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4 June 2009
On the eve of World Environment Day 2009, a Deakin University environmental policy expert has said fear of upsetting corporate supporters and major donors is standing in the way of governments taking decisive action on the environment.
“The ‘NIMTO’ effect – not in my term in office – is the greatest single threat to Australia’s environment,” said Associate Professor Geoff Wescott. However he believes it is a threat people can do something about.
In his new book Back to Basics: Breakthrough Proposals for the Australian Environment – being launched today – Associate Professor Wescott argues that the most powerful tool people can use to achieve environmental change is their vote.
“The Australian community is ready for decisive environmental action. Ultimately I think both the community and government realise one thing: people vote, corporations don’t.
“The greatest individual action people can take is to direct their vote to a political party that has high-quality environmental policies. If people use their voting power to force government and oppositions to take specific action we will see immediate and sustained improvements in our environment,” he said.
Associate Professor Wescott believes it is imperative that governments take action now.
“In the book I put forward a number of breakthrough proposals that governments can adopt to address the environmental problems we are facing, from nature conservation to water and waste management to climate change,” he said.
They include support for replacing the emissions trading scheme with a carbon tax, ensuring all levels of government spend as much on public transport as they do on roads and implementing existing water policy initiatives.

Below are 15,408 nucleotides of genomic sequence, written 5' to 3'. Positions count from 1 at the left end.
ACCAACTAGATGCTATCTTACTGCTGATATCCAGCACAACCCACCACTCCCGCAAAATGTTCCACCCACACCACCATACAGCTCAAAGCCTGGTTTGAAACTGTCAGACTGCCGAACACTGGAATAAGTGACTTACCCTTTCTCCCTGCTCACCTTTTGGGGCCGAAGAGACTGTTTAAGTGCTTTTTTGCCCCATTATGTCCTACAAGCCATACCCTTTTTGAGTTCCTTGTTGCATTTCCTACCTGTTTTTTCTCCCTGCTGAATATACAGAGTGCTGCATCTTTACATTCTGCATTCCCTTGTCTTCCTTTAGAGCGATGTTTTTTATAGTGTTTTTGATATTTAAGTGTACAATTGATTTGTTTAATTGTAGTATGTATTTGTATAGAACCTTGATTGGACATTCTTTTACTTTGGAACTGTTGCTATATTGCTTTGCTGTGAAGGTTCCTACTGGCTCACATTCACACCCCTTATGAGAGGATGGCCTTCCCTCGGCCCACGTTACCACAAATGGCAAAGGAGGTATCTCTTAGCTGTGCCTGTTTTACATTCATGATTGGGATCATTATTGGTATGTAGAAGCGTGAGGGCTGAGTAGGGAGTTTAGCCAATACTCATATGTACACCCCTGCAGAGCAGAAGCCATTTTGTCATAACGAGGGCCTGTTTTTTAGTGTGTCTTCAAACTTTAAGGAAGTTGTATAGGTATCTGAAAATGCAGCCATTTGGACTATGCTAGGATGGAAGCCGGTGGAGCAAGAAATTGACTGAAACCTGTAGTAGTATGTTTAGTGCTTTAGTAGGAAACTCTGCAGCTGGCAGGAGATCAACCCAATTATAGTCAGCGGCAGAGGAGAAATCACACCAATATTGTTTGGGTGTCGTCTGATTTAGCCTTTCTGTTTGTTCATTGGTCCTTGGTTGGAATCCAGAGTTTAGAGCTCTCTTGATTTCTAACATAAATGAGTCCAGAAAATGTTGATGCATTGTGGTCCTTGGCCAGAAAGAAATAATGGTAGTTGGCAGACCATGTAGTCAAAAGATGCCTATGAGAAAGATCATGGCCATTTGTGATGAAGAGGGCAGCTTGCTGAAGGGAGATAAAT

“The time has come in water policy to stop the blame game and focus on the delivery of the National Water Initiative, based on the work of the Wentworth Group, a nationally derived policy approach that has taken years to develop.
“Some of my other recommendations are the strategic revegetation of Australia, the ‘rebirth’ of inland towns to attract people away from population-pressured coastal areas and the exploration of energy options such as ocean – wave and tidal – power. Imagine a desalination plant fueled by wave energy rather than dirty brown coal,” Associate Professor Wescott said.
While he applauds and supports ‘individual virtuous action’ on the environment, Associate Professor Wescott says it is not enough on its own.
“Environmental improvement is going to come from governments getting back to basics and acting in the interest of their voters, not lobbyists. We already know many of the practical actions governments need to take – what is needed is the political will to act,” he said.
“It is important to recognise tomorrow as World Environment Day, but we need every day to be world environment day if we are to bring about the quantum improvements we need. And that is the message people should be taking to their politicians.”
Associate Professor Geoff Wescott
School of Life and Environmental Sciences
0418 107 301